“The anthropologists got it wrong when they named our species Homo sapiens (‘wise man‘). In any case it’s an arrogant and bigheaded thing to say, wisdom being one of our least evident features. In reality, we are Pan narrans, the storytelling chimpanzee.”~ Terry Pratchett, The Globe
MDeB: Yes, yeah. I’m a huge proponent of book magic and story magic. I think, you know, reading and writing is one of the ways we discover ourselves and heal ourselves and explore the possibilities of who we can be as human beings.
I am constantly reminded that we human beings are basically storytellers. More homo narrans than Homo sapiens. We see ourselves in others’ stories. Every genuine work of art contains a small fragment of glass from a mirror.~ Henning Mankell, Arenas Movedizas
CMR: yeah yeah for sure. I’m really excited to hear the extract because I really love the short story, which is Hungry Business, and you’re going to read an extract now from that, and then we’re going to have a chat.
MDeB: So I’ll provide a little context to Hungry Business, and it’s basically a short story I came up with about how dating is the zombie apocalypse of the soul. And you know I always think my love of Gothic is that the Gothic is about, you know, you have to face the darkness, in order to see the light in your life. So this is kind of about that, when you are reaching a point in your life where you’re like, something’s gotta change because I can’t keep living how I’m living, so… [trails off, pause] The excerpt and reading is about the protagonist going on some bad dates and then thinking about where her life could go from there.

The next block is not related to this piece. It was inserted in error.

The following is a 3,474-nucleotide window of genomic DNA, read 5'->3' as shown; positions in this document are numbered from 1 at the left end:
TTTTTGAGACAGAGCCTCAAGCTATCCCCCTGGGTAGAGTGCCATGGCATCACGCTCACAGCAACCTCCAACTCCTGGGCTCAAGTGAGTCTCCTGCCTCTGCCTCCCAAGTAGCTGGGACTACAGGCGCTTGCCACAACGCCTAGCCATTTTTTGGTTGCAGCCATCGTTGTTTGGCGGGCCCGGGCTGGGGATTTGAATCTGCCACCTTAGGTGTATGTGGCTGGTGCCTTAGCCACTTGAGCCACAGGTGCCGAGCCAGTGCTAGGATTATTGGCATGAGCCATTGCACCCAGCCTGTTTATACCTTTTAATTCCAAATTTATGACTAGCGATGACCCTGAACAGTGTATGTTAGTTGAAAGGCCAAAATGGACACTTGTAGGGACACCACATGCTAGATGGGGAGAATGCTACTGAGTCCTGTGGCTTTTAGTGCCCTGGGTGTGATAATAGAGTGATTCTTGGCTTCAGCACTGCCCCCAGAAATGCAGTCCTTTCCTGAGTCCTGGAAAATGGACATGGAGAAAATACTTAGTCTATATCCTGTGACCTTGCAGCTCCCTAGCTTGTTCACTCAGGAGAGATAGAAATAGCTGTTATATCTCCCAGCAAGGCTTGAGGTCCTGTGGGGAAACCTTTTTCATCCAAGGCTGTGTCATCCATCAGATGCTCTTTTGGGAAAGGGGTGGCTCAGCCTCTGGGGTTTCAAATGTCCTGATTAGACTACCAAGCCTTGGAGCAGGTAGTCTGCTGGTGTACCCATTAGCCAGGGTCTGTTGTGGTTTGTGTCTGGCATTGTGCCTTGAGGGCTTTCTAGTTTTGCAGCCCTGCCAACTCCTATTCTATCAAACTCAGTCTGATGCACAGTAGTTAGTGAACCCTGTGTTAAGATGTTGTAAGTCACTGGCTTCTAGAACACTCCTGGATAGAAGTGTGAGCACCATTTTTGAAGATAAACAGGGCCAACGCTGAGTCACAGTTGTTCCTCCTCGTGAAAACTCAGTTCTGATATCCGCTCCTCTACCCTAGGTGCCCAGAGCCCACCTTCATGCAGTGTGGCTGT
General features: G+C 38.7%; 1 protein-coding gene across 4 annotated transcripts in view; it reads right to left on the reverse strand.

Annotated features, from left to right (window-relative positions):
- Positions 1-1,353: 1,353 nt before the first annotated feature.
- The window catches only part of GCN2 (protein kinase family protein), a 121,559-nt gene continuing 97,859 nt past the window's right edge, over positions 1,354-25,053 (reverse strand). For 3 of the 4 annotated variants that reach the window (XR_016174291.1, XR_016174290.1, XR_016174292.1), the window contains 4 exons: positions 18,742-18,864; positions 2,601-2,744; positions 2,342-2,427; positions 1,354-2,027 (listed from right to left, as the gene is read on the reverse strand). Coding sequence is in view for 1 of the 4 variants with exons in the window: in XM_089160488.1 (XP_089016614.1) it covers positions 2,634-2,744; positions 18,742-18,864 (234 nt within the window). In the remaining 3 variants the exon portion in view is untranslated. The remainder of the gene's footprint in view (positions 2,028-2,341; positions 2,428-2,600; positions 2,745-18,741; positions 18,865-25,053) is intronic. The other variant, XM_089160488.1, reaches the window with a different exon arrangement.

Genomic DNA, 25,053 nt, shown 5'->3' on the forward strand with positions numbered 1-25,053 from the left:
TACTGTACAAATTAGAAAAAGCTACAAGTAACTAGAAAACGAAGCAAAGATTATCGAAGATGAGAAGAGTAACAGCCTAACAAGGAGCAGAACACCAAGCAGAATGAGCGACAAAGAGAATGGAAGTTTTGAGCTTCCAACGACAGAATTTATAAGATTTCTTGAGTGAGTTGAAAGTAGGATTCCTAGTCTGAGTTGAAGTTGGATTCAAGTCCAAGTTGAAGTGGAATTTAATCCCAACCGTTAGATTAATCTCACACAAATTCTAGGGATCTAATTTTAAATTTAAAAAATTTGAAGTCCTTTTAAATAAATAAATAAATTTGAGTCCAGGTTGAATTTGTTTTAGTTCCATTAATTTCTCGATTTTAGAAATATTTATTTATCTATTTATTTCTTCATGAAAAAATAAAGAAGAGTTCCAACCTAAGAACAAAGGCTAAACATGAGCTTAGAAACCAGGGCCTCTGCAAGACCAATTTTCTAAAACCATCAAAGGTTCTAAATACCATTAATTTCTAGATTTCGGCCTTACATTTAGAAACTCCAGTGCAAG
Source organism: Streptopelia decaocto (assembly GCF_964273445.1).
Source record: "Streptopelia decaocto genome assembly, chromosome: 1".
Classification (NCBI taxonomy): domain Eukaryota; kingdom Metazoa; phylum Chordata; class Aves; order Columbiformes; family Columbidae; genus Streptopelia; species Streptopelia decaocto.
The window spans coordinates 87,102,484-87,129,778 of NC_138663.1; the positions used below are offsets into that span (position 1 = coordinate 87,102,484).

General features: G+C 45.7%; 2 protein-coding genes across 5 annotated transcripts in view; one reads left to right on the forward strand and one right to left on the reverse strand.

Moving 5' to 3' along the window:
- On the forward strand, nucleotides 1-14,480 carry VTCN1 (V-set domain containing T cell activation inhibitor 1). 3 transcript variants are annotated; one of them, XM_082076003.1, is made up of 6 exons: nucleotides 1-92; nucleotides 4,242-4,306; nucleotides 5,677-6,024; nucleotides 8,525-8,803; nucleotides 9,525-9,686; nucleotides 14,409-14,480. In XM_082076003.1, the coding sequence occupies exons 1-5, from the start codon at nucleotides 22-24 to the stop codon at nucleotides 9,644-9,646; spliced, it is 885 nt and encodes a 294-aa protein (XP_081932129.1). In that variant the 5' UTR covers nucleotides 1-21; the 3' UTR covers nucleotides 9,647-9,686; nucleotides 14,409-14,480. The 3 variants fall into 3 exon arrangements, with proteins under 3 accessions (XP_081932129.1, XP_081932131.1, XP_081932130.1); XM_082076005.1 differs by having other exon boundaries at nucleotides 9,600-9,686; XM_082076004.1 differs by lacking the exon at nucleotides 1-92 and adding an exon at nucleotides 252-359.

And, as I was reviewing my excerpt, I realized there’s a part that might be confusing. When she gets home from her dates she always goes to the window seal to wait for a cat to appear across the street from another apartment window, so she’s waiting for that cat to come to that other window. So just a little context for the section I’m about to read.
Extract from Hungry Business (Kitchen Witch Press, 2020)
He said he’d love to have you for dinner—but you are careful.
A woman has to be careful. Never give them your address. Don’t drink too much. Be aware of your surroundings at all times. Carry grave dirt to throw at them if they get too forward. Be ready to run to the nearest safe space if needed. The good news is that the Hungries, while persistent, are dumb as fuck (brain rot, you know) and slower than the sickness overtaking their bodies. Unless, of course, they are well fed, which is rarely the case.
This one looks a little better, you think optimistically.
You sit across from each other at the dinner table. The white tablecloth is as smooth and unblemished as his collared shirt. He has dressed for the occasion, taking care to hide the evidence of his affliction as best he can (though truly there is only so much he can do with a missing ear and half a brain). Still, the tuxedo and carefully applied makeup are enough to create the illusion of pumping blood beneath his pallid, blush-stained cheeks—in the right light. Which is another reason why you chose this place. Candlelight can hide a multitude of sins.
His manners are studied and smooth, as if he has spent a lot of time practicing more human-like movements and behavior. You admire a man who makes that kind of effort. He watches you as much as you do him, as if he is trying to remember what it was like to be alive. When you reach for your wine glass, so does he—only his thick decaying fingers almost crush the stem, whereas your nimble live ones carefully bring the dark red liquid to your mouth. You try not to notice how he stares at your lips—stained now from the wine—wondering, perhaps, how you taste.